WASHINGTON — President Trump celebrated the tax bill that Congress approved on Wednesday by characterizing it as a two-for-one victory, falsely claiming that it also made good on his promise to repeal the Affordable Care Act.
“When the individual mandate is being repealed, that means Obamacare is being repealed,” Mr. Trump said in a cabinet meeting. “We have essentially repealed Obamacare, and we will come up with something that will be much better.”
Mr. Trump’s suggestion that he kept two key campaign promises with one bill is not accurate.
Effectively, the tax bill does repeal the individual mandate beginning in 2019. The mandate is a core component of the Affordable Care Act and fines people who do not have health insurance. But the tax bill leaves every other vital part of the current health care law intact.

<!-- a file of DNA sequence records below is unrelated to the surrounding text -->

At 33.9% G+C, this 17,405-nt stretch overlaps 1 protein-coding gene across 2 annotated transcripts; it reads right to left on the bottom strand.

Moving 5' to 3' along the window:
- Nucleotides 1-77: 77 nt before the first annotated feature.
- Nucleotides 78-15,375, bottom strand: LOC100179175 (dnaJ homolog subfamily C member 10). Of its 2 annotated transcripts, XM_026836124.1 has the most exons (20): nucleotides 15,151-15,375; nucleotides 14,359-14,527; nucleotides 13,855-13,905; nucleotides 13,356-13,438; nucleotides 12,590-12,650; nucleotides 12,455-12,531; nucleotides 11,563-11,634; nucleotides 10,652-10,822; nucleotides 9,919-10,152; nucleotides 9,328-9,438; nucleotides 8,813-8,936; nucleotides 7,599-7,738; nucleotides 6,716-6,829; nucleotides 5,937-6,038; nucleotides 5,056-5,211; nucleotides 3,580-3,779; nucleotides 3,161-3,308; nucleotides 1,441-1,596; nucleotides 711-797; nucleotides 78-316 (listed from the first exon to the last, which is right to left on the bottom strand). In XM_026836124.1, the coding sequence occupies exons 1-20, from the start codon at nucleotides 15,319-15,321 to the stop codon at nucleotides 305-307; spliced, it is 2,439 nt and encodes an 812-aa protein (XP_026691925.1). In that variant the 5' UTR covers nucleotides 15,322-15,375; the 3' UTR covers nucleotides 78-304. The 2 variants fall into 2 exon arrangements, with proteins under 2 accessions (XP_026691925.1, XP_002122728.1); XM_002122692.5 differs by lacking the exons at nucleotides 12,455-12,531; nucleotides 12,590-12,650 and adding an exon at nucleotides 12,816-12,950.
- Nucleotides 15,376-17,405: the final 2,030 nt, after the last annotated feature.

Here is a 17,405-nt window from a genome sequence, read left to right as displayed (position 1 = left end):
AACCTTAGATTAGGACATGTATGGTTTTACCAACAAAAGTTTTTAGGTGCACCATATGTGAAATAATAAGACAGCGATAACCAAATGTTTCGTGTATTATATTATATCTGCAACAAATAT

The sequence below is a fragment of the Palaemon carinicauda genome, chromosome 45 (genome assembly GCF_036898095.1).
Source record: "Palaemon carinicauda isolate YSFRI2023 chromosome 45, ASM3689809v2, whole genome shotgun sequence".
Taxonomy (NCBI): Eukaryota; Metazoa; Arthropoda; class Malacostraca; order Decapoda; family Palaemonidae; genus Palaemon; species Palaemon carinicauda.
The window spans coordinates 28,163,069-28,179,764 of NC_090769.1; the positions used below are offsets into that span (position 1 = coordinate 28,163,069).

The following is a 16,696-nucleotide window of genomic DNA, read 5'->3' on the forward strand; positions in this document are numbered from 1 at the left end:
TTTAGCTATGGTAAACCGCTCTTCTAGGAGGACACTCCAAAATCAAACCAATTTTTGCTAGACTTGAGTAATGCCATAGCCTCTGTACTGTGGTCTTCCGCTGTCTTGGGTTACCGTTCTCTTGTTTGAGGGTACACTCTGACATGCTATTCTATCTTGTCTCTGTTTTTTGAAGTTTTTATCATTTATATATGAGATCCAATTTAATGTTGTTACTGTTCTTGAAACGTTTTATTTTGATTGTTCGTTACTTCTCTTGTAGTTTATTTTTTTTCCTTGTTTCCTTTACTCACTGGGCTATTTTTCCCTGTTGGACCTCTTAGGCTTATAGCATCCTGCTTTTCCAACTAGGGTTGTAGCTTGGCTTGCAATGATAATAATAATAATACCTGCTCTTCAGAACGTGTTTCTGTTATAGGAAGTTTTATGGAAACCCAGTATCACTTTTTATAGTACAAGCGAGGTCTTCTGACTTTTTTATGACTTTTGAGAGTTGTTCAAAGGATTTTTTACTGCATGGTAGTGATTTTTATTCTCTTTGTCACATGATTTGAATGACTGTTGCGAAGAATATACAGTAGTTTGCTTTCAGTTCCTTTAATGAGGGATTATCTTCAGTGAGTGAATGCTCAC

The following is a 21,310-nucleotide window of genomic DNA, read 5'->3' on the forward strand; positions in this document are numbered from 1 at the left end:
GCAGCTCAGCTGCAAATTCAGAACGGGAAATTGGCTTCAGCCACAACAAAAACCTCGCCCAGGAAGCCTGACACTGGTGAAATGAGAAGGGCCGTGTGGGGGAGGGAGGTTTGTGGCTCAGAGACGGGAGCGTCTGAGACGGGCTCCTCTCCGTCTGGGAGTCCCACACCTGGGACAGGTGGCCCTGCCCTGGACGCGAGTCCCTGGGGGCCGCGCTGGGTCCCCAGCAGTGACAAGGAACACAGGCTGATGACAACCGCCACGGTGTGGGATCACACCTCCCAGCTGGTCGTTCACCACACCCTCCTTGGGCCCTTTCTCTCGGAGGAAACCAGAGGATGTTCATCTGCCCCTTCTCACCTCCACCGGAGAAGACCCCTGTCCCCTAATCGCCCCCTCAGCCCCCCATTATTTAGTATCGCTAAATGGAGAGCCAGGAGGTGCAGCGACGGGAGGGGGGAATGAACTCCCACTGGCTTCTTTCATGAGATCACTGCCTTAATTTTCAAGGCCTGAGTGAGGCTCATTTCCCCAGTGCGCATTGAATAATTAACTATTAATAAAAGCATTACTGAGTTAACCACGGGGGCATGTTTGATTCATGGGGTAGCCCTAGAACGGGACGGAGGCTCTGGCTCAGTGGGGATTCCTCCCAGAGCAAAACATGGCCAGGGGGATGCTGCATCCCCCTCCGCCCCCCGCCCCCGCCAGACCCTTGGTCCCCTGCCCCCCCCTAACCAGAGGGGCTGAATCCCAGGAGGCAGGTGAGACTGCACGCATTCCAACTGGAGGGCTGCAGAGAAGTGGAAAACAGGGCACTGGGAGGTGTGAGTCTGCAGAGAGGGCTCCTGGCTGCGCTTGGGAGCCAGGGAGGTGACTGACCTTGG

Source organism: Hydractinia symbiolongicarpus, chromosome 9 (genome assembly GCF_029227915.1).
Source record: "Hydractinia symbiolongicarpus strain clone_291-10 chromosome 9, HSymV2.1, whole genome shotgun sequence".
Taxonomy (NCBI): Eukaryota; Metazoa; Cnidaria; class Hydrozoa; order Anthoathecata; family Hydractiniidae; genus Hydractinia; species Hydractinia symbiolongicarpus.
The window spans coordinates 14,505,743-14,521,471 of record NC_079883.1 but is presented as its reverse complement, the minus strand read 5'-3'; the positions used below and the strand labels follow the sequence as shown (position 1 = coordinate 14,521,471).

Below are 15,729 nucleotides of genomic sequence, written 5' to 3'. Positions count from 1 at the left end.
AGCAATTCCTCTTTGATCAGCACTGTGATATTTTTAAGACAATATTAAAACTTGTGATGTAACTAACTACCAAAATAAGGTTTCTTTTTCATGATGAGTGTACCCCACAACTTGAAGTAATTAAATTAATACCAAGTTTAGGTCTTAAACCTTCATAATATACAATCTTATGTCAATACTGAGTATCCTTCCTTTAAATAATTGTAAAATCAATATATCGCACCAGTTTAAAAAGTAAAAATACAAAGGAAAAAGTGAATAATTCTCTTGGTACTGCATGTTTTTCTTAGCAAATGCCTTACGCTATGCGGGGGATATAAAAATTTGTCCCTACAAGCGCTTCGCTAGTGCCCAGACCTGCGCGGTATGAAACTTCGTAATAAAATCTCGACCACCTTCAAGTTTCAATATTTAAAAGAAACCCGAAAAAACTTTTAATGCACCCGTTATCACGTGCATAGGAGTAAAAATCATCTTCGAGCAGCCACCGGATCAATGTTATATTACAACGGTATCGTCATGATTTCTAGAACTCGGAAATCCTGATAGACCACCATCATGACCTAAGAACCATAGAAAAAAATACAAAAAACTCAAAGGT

“The A.C.A. is far more than the mandate, and the repeal of the mandate is by no means a fatal blow. Most of the A.C.A. survives, and most of its coverage gains will remain,” said Timothy Jost, an emeritus professor at Washington and Lee University School of Law and a contributing editor for the journal Health Affairs.
Republicans repeatedly and unsuccessfully tried to repeal the Affordable Care Act over the summer. The individual mandate was one of 12 key elements of the health care law, which also included provisions that addressed access to insurance, requirements for insurance policies and costs of coverage.
Under the Affordable Care Act, businesses with at least 50 employees must offer insurance to full-time workers. Medicaid eligibility was expanded to cover more low-income people, and young adults under 26 could stay on their parents’ plans.
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